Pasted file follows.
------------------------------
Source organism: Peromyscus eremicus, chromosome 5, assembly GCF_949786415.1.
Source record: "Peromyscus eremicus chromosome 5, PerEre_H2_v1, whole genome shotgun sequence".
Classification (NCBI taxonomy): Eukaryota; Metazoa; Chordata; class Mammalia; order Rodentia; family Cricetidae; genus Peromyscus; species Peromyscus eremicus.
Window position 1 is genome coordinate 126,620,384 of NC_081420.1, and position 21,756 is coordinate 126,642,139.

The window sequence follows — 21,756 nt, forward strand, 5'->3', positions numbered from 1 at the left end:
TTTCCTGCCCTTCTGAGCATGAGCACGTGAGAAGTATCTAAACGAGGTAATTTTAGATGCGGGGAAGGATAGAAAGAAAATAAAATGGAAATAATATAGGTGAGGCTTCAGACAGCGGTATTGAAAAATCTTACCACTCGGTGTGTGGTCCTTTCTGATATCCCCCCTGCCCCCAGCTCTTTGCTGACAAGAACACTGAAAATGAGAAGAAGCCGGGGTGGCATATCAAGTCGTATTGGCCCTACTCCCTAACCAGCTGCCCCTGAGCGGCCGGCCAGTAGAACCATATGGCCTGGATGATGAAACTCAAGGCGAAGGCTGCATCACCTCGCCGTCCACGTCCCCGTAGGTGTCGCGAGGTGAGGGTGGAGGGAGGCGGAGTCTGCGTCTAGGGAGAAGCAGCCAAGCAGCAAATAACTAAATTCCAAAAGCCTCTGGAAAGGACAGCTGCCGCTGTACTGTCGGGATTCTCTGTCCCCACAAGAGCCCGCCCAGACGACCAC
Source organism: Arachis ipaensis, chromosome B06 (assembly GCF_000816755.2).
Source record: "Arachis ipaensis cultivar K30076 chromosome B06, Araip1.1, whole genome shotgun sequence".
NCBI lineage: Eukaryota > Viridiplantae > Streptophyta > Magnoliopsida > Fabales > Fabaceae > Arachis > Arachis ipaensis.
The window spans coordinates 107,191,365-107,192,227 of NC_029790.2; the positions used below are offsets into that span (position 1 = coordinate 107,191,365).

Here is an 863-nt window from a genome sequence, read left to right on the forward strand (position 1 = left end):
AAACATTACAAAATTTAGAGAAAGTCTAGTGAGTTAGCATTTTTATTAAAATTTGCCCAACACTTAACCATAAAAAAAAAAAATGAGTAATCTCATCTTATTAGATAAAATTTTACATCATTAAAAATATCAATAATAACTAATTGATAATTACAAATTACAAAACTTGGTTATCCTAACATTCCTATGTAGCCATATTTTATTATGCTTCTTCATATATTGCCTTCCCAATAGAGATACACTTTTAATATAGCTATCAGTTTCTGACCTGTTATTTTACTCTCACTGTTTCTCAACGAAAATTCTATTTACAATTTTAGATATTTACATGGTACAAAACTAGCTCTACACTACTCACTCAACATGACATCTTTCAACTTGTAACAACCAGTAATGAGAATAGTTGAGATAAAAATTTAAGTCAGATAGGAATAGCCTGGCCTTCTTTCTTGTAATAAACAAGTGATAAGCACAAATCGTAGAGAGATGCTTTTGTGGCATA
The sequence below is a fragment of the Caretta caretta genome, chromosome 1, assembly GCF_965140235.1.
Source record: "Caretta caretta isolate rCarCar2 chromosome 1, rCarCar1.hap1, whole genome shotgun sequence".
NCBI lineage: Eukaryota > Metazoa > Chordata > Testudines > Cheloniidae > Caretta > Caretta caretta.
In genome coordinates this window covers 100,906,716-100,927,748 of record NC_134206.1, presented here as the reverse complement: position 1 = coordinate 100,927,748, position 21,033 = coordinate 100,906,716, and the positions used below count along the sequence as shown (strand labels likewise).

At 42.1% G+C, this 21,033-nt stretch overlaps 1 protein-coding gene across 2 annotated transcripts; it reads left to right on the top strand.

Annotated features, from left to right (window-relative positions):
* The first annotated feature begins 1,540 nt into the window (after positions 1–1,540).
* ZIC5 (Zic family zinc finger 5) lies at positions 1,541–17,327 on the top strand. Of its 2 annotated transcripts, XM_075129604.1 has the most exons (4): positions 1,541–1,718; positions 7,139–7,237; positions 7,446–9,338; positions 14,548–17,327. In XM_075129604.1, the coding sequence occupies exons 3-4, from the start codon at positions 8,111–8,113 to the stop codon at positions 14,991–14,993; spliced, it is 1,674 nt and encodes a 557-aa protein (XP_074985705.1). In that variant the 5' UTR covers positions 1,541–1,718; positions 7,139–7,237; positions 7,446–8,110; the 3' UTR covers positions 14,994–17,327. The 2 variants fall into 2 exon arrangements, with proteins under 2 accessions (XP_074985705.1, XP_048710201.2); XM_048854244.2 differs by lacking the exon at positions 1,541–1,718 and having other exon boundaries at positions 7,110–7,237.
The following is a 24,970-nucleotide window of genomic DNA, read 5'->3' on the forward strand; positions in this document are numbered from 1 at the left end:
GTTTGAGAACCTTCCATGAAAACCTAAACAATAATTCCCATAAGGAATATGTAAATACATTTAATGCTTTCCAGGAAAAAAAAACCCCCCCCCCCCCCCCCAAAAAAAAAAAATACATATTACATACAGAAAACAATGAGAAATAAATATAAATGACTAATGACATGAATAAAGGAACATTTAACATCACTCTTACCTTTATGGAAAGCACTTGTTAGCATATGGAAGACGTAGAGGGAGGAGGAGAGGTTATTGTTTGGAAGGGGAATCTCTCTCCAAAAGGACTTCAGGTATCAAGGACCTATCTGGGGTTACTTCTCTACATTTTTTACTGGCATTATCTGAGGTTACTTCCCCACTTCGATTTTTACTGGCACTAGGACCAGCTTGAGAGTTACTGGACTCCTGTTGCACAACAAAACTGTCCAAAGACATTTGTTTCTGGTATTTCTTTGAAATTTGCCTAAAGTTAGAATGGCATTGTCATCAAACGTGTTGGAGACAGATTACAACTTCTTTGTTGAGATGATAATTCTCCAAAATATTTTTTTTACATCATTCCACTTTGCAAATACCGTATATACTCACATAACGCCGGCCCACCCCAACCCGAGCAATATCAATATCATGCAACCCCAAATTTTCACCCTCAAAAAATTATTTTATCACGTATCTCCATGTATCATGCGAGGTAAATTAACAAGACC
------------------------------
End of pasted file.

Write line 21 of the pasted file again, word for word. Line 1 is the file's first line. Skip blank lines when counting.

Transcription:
The following is a 24,970-nucleotide window of genomic DNA, read 5'->3' on the forward strand; positions in this document are numbered from 1 at the left end: